Pets allowed
Not Allowed
Elevation Gain
2,156.00 ft (657.15 m)
Trail type
There-and-back
Distance
10.60 mi (17.06 km)
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When visiting the Canadian Rocky Mountains around Banff, one can feel overwhelmed by the sheer number of gorgeous hikes at their disposal. While most of the crowds stay near Banff or along the tight Icefields Parkway corridor, there is an endless supply of amazing adventures off the beaten path. Kananaskis Country is home to many of these. Known more to locals than to the droves of tour busses driving toward Lake Louise, Kananaskis Country has quite a few hikes that require long drives on unpaved roads. Smutwood Pass, and the extra credit hike to summit Smutwood Peak, is one of the crown jewels of the whole area.

Starting at Smutwood Peak Trailhead just after Mount Engadine Lodge, watch for the sign on the left. The hike begins as mostly a dual track road, so quick work can be made until you turn right up into the trees to meet Commonwealth Creek. Roots and rough trail will be the norm for half a mile or so until you start meandering along a lovely meadow, opening views to the pass ahead and mighty Mount Birdwood looming in the distance.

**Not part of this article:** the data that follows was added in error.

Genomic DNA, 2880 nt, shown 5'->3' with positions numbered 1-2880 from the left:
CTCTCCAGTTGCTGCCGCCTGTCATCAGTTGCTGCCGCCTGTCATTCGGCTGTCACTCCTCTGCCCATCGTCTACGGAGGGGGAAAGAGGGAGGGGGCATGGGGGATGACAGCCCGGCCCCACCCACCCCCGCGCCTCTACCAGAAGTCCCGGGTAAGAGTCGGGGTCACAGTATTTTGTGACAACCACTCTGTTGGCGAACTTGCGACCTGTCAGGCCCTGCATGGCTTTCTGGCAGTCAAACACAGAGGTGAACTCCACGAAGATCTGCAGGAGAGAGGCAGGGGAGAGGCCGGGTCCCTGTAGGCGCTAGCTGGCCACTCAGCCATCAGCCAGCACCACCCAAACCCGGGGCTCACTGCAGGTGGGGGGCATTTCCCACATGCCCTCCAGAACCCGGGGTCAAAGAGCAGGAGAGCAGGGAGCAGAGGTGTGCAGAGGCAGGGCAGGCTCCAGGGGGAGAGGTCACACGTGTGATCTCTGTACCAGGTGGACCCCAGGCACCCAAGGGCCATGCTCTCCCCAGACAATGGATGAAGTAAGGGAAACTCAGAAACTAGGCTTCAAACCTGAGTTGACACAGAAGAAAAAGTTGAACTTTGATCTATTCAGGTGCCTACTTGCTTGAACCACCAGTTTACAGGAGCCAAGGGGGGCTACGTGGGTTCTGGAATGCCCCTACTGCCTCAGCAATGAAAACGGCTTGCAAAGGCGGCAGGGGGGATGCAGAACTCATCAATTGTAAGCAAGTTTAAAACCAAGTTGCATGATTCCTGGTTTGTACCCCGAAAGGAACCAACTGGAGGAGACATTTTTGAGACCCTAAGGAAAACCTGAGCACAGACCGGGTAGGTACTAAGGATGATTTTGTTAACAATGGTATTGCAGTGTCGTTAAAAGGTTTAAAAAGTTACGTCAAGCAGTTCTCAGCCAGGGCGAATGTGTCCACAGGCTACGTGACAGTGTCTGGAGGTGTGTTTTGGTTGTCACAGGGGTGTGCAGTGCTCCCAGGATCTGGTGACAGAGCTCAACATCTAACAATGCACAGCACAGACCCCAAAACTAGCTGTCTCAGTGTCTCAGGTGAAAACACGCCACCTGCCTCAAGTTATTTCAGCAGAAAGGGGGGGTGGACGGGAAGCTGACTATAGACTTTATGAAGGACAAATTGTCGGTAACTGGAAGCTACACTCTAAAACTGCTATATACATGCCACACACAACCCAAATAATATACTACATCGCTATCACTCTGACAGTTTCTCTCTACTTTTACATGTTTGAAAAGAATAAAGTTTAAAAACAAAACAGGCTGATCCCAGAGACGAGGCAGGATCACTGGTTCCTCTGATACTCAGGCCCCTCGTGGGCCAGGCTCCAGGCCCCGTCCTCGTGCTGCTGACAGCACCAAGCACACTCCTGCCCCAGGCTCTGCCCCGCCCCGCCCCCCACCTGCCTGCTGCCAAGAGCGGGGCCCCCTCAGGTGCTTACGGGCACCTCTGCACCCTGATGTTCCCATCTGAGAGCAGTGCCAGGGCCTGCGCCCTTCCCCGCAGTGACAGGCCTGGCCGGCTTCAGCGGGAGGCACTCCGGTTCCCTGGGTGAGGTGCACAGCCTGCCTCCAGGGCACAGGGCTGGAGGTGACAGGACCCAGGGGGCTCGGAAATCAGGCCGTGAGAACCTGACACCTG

After the short meadow section, reenter the trees for a moment and then leave again to traverse a maze of downed trees that will test your route finding skills; keep an eye out for the ribbon. Descend to the left through the downed trees to get near the creek again, and depending on the time of year, you may now enter a snowfield to take you around the left of the mass of shrubs to rejoin the trail.

The hike steepens and works its way up toward the first pass, Smuts Pass. The bulk of the steep climbing is over, and now Smutwood Pass doesn’t seem quite that much higher. The hike between the two passes will likely involve walking over several snowfields and loose scree, so watch your footing. The views on the other side will surely be worth it, unless unfortunate weather rolls in and snatches it away from you. The huge peaks of Smuts and Birdwood, along with Smutwood Peak, and Upper and Lower Birdwood lakes will surely make the whole effort worthwhile regardless of how far you can see down the other side.

Logistics + Planning

Preferable season(s)

Summer
Fall

Congestion

Low

Parking Pass

None

Open Year-round

Yes

Pros

Great views. Varied terrain. Wildflowers.

Cons

Long tough road for two-wheel drive.

Trailhead Elevation

6,212.00 ft (1,893.42 m)

Highest point

7,918.00 ft (2,413.41 m)

Net Elevation Gain

1,725.00 ft (525.78 m)

Features

Near lake or river
Backcountry camping
Big vistas
Waterfalls
Wildflowers
Wildlife

Typically multi-day

No

Permit required

No

Location

Field Guide

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